Diabetic nerve damage in David Cole’s feet relegated him to a wheelchair during his stay through 2016 at Santa Clara County’s Elmwood Correctional Facility. But he said the jail’s failure to accommodate his disability left him at the mercy of other inmates.
Four times a day, Cole would rely on a fellow prisoner to wheel him over high curbs, up steep ramps and through heavy steel doors to the “pill call” area for his insulin shots. Inaccessible facilities and transportation meant he couldn’t participate in drug counseling and sometimes had to skip medical appointments.
Leroy Benjamin, who suffers from chronic pain and partial paralysis, said he struggled to get around at the San Jose Main Jail because staff didn’t promptly give him with a cane. Same went for inmate Erasmo Flores Jr. Robert Phillips, whose foot drags when he walks, said had no way to get around either, and that once, while shackled at the ankles, he fell down the stairs. At times, limited access at the aging jails impacted the criminal cases of disabled inmates. Paralyzed-from-the-waist-down Brandon Williams said he was rushed to Valley Medical Center after his improperly-fastened wheelchair flipped over in a van taking him to one of his court hearing.
The five men, who in 2016 volunteered as lead plaintiffs in a class-action lawsuit against the county, reached a tentative settlement this week that calls for upgrading the jails and revising policies to ensure that mobility impaired inmates have access to necessary services, facilities and equipment.
Under a 56-page remedial plan pending approval from a federal judge, the Santa Clara County Sheriff’s Office Department of Correction must establish a dedicated Americans with Disabilities Act unit, staffed with a full-time coordinator, at an annual cost of $1.1 million and buy a $283,000 electronic tracking system to monitor disability access. It must also pay San Francisco-based Rosen Bien Galvan & Grunfield, the law firm representing the inmates, $3.2 million in attorneys’ fees and other legal costs.
This marks the second federal consent decree imposed on the county jail system—the fifth largest in California—since last month. On Oct. 23, the county resolved a lawsuit brought by the nonprofit Prison Law Office alleging inhumane treatment of prisoners, substandard medical care and over-use of solitary confinement. The county agreed to pay the public-interest law firm $1.6 million in legal fees as well as $200,000 a year for monitoring to make sure the jails implement the terms of the decree, which was far broader in scope than the case that culminated in a settlement this week.
“They’ve been sort of parallel lawsuits from the start,” explained Lisa Ells, a partner with Rosen Bien Galvan & Grunfield. “They don’t overlap. Our consent decree is specifically about mobility-impaired inmates and architectural problems that impeded their access to facilities and programs.”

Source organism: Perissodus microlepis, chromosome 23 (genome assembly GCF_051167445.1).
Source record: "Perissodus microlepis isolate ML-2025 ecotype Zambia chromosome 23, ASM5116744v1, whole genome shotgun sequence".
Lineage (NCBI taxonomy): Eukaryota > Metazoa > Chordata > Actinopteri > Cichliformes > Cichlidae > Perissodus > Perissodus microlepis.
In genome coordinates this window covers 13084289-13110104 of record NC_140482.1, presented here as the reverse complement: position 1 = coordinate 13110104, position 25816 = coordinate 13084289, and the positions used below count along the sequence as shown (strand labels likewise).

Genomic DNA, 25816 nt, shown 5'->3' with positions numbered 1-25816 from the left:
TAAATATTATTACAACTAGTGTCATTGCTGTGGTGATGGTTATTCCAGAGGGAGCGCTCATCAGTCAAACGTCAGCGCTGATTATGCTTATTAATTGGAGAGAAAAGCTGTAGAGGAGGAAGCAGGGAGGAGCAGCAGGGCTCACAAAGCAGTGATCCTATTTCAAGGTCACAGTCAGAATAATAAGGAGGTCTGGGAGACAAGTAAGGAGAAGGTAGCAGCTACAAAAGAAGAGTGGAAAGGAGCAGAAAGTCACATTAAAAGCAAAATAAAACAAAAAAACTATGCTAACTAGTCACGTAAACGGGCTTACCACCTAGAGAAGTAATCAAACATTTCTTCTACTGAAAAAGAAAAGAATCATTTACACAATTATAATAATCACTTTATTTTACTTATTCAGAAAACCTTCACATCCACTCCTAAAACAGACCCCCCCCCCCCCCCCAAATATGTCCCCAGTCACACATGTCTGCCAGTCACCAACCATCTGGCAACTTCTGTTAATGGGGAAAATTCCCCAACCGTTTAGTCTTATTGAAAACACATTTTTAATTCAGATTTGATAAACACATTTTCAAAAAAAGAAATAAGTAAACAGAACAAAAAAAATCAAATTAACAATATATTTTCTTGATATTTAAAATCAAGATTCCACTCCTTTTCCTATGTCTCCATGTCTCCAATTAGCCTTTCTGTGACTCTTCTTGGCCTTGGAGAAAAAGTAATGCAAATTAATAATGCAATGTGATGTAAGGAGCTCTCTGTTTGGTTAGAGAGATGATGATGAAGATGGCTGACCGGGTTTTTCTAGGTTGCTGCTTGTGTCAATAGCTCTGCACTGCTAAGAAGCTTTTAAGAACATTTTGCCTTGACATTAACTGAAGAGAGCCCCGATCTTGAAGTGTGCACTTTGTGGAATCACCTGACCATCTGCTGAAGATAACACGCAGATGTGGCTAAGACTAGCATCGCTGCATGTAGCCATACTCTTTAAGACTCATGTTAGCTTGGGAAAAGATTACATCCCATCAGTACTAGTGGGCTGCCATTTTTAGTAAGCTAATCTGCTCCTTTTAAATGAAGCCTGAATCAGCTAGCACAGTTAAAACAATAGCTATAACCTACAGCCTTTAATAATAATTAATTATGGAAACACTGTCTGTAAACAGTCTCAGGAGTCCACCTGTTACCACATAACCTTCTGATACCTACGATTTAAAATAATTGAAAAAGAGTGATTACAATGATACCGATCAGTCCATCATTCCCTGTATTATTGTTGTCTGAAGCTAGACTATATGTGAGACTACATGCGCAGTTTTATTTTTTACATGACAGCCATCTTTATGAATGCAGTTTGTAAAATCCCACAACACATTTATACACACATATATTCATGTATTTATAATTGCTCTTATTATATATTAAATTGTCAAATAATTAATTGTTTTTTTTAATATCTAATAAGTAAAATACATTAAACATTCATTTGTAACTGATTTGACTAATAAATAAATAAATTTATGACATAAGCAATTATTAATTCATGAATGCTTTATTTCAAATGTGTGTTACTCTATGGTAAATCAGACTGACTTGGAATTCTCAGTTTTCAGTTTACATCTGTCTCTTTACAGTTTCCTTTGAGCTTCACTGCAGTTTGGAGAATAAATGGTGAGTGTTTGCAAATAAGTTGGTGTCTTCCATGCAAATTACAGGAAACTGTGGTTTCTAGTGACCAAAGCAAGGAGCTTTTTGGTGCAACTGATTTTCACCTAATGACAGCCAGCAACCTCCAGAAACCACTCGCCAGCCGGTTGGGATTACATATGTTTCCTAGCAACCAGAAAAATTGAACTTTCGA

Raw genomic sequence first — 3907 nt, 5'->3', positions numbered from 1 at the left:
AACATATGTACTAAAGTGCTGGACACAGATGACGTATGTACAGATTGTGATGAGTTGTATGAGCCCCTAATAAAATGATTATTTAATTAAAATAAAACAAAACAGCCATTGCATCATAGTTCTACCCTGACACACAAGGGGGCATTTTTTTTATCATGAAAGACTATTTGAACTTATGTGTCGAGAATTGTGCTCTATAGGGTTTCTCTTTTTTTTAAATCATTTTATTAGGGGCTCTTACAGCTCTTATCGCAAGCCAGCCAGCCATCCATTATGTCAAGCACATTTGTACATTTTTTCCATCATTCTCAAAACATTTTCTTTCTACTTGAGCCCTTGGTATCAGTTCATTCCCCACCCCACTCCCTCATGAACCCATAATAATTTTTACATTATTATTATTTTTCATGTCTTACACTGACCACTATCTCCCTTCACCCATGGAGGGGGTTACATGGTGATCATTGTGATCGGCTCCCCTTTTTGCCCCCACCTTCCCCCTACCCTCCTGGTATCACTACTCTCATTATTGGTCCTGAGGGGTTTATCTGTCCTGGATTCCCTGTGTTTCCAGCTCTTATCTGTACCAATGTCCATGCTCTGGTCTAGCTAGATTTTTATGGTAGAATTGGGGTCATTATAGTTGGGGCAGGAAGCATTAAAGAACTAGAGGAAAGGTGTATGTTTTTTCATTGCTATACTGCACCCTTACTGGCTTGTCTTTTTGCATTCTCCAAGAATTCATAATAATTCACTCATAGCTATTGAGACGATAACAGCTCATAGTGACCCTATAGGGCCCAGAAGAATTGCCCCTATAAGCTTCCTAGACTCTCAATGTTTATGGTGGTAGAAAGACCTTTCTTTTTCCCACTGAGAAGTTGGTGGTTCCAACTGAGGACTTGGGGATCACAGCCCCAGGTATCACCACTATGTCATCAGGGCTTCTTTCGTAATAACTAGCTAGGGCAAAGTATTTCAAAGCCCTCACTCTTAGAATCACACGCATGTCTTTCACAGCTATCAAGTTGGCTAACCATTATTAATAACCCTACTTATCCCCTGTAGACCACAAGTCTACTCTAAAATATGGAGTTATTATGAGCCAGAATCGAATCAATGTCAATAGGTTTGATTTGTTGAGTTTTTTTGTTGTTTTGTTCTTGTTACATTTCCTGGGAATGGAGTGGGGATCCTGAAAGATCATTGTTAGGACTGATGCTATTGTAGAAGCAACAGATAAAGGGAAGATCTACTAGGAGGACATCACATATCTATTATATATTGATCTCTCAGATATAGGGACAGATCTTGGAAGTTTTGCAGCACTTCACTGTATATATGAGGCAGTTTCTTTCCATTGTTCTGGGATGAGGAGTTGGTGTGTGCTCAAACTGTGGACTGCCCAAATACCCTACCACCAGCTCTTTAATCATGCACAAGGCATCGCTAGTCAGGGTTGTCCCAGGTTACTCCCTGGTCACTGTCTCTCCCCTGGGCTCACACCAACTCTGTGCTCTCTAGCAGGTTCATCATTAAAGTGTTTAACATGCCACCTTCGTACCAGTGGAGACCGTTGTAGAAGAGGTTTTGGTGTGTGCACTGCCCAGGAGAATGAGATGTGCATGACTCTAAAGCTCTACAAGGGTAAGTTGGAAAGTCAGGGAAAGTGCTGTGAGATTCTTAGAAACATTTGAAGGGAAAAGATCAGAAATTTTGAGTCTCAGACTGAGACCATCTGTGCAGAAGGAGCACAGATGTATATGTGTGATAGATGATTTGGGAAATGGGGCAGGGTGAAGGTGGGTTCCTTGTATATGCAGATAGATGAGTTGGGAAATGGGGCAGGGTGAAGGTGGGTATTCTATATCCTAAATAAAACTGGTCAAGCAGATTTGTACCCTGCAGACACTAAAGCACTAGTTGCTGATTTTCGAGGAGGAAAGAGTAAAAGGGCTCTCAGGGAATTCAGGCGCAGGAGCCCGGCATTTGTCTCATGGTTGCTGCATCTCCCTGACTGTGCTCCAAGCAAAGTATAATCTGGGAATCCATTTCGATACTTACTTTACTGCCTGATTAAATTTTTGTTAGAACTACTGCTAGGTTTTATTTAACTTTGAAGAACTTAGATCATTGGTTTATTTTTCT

The Prison Law Office case, by comparison, touched on a wider range of disabilities, including mental health and vision, and addressed out-of-cell time, use-of-force and solitary confinement. Ells said the county negotiated the two consent decrees so that they complemented one another.
“We credit the county for their collaboration,” Ells said in a phone call Wednesday. “One of the positive things was that from the start, the county wanted to resolve these problems. So we worked very hard to agree on what the scope and remedy would be.”
As part of the latest settlement, the county has agreed to change its booking process to better assess inmates who have trouble getting around, to promptly issue mobility devices for those who need them, to make sure they’re housed in legally compliant facilities. The Sheriff’s Office also agreed to hire a full-time coordinator to make sure that the jails comply with those standards. In addition, it will train custody and jail medical staff about how to accommodate mobility-restricted inmates and will improve the way it processes disability-access-related grievances.
The additional monitoring called for by the two consent decrees comes as the county is trying to establish a civilian oversight office to keep an eye on the embattled jails. Independent civilian oversight was one of scores of recommendations handed down by a citizen task force convened in the wake of the 2015 killing of mentally ill inmate Michael Tyree, which led to murder convictions for three jail deputies and spurred sweeping reforms that remain underway.
In a statement sent to reporters Wednesday morning, County Counsel James Williams said the county welcomes the settlement, noting that it has already allocated upward of $100 million to help upgrade the jails so they comply with federal disability-access laws.
Sheriff Laurie Smith, who recent won a sixth term as top cop, said in a news release that she takes the obligations laid out in the latest settlement seriously and that she has already instituted many of the prescribed changes. For years, she added, the Sheriff’s Office has been planning a new Main Jail in San Jose that will offer far better accessibility than the aging complex off of Hedding Street.